Celtics

Kyrie Irving, Gordon Hawyard share a Kobe Bryant connection

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Kyrie Irving, Gordon Hawyard share a Kobe Bryant connection

BOSTON – Kyrie Irving and Gordon Hayward share more than just the same March 23 birthdate.

They also share a connection with Kobe Bryant who for years was a pain the Celtics you-know-what, but since retirement has been a voice of encouragement and assistance to past Celtics, such as Isaiah Thomas, as well as Green Team newcomers.

MORE: VIDEO: 1-on-1 interviews with Irving, Hayward and Ainge

One of the many reasons the Celtics made Hayward a top priority this summer when he became a free agent was because of the steady growth in his game that, in part, was aided by Hayward spending time with Bryant last summer.

Part of that growth came about last summer when he spent a week working out with Bryant.

“He's one of the best to ever do it," Hayward told ESPN’s Zach Lowe. “And it was one of my best weeks ever."

Hayward wanted to become a more diverse, more efficient scorer.

In addition to averaging a career-high 21.9 points per game, which garnered Hayward his first All-Star selection, he also shot a career-high 50.6 percent on his 2-point attempts.

And as Hayward struggled with the tough decision between leaving the Utah Jazz after seven seasons to play elsewhere, Bryant (as well as LeBron James) was part of a six-minute video put on by the Celtics highlighting how great a sports town Boston was, even for visiting foes.
 
That would eventually become one of the many influences that ultimately played a factor in Hayward’s decision to sign a four-year, $127.8 million deal with the Celtics.
 
As for Irving, his relationship with Bryant really took off in 2012 when Bryant was part of Team USA and Irving was on the Team USA select team of younger players who practiced against Team USA.
 
Irving’s respect for Bryant was evident from the very beginning.
 
But don’t get that confused with deference or fear of the Black Mamba, whom Irving challenged to a game of 1-on-1.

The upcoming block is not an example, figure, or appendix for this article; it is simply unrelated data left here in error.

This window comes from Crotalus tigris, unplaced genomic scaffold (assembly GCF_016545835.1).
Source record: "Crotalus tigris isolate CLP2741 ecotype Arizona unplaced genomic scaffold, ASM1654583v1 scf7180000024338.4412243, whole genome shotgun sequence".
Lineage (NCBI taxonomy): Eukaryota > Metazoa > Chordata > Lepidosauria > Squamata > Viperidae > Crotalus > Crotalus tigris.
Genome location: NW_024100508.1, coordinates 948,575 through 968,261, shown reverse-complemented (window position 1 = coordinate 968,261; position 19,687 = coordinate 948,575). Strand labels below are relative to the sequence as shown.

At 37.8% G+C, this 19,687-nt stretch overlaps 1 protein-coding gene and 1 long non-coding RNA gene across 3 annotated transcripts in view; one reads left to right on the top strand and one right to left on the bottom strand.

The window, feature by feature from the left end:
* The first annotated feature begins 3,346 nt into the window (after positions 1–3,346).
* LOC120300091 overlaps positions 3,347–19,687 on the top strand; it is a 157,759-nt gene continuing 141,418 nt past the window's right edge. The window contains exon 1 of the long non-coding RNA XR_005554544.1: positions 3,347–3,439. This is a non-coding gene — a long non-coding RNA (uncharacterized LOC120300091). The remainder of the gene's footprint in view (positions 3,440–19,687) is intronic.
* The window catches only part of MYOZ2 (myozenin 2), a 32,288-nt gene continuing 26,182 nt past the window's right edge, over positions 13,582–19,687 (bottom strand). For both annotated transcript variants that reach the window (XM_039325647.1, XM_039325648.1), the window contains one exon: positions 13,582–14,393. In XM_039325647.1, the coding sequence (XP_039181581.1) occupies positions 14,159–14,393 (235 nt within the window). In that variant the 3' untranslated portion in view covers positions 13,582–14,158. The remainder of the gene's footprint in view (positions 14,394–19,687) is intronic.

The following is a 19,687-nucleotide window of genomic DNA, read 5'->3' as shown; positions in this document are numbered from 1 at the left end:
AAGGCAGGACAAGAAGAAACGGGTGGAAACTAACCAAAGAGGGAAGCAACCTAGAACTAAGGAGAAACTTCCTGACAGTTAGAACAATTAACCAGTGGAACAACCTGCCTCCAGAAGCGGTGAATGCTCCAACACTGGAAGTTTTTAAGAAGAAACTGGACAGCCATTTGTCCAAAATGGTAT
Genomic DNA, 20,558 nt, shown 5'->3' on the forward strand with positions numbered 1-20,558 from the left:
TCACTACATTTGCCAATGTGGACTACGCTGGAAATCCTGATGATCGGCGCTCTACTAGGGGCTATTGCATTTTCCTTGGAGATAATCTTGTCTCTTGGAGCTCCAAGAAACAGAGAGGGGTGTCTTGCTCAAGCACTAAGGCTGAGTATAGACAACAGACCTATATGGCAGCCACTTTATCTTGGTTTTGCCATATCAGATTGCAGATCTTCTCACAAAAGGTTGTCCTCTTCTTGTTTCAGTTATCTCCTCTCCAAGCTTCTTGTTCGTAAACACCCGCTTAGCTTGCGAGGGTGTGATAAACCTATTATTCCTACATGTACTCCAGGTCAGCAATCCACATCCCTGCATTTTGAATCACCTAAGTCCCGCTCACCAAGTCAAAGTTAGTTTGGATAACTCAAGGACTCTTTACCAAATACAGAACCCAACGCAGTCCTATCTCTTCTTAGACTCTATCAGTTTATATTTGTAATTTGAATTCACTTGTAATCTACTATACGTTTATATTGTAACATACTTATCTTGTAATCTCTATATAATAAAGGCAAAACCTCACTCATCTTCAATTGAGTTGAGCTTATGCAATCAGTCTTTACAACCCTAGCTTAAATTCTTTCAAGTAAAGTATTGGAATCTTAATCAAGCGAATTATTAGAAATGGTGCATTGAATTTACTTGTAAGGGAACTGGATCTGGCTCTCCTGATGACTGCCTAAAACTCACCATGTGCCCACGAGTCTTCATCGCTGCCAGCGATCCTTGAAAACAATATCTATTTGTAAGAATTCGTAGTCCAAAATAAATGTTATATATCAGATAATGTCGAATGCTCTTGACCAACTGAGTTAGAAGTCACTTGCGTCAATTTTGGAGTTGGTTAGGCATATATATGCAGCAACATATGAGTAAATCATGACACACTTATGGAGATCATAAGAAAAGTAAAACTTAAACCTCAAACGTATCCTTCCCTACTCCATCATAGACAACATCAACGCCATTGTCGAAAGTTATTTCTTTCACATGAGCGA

Bryant wasn’t interested.
 
“He thinks he’s talking to a high school kid?” Irving says into the camera.

Kobe’s response?
 
“You just came out of high school, kid,” Bryant said. “You played two games [it was actually 11] in college.”
 
That exchange set the foundation for a mentor/mentee relationship that has led to Irving reaching out to Bryant in his highest moments, like having a FaceTime moment with Bryant in 2016 when the Cavs won the NBA title or in 2015 when foot and knee injuries made him ineffective in Cleveland’s second-round series that year against Chicago.
 
“During the Chicago series he was the first person I called when I had my knee issues," Irving told reporters. “I asked him a few things. He knew a little bit about [Tom] Thibodeau's defense and how they are going to corral me and what they are going to do knowing I'm hurt and he just told me how to be more effective in the scoring areas as well as on the defensive end.

Irving added, “We talked for about 30 minutes and he gave me as great a talk as I needed at that time. I was in a terrible mental space knowing I couldn't be as effective as I wanted to be. He was the first person I called and we've had a great dialogue over the last few years so it's been great."

During Thomas’ amazing playoff run for Boston shortly after the untimely death of his younger sister, Bryant was once again assisting a Celtics player.

Thomas described how Bryant would help him break down video to see things that, frankly, only Bryant would see.

“He’s definitely helped,” Thomas said during the Celtics’ second-round series against Chicago last season. “Tells me what he sees and what I should be watching for on film.”

Other players throughout the league have from time to time called upon the Black Mamba for assistance.
 
But to know how passionate the rivalry between Boston has been before and during Bryant’s time with the Lakers, it’s refreshing to see he’s not the least bit stingy with his basketball wisdom.
 
“Every time we played since I was a rookie, I was just trying to earn his respect," Irving told reporters earlier. "Guys that have come before me, I never forget their groundwork. Even guys that have come before Kobe, that allowed him to leave a legacy on this game that will last forever."
 

Morris returns to Celtics starting lineup vs. Magic

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Morris returns to Celtics starting lineup vs. Magic

BOSTON – The Boston Celtics will turn to a familiar starting lineup as they try to get back on their winning ways following Wednesday’s loss at Miami.
 
Celtics head coach Brad Stevens said Marcus Morris will be in the starting lineup tonight against Orlando, joining the usual Celtics foursome of Kyrie Irving, Jaylen Brown, Jayson Tatum and Al Horford.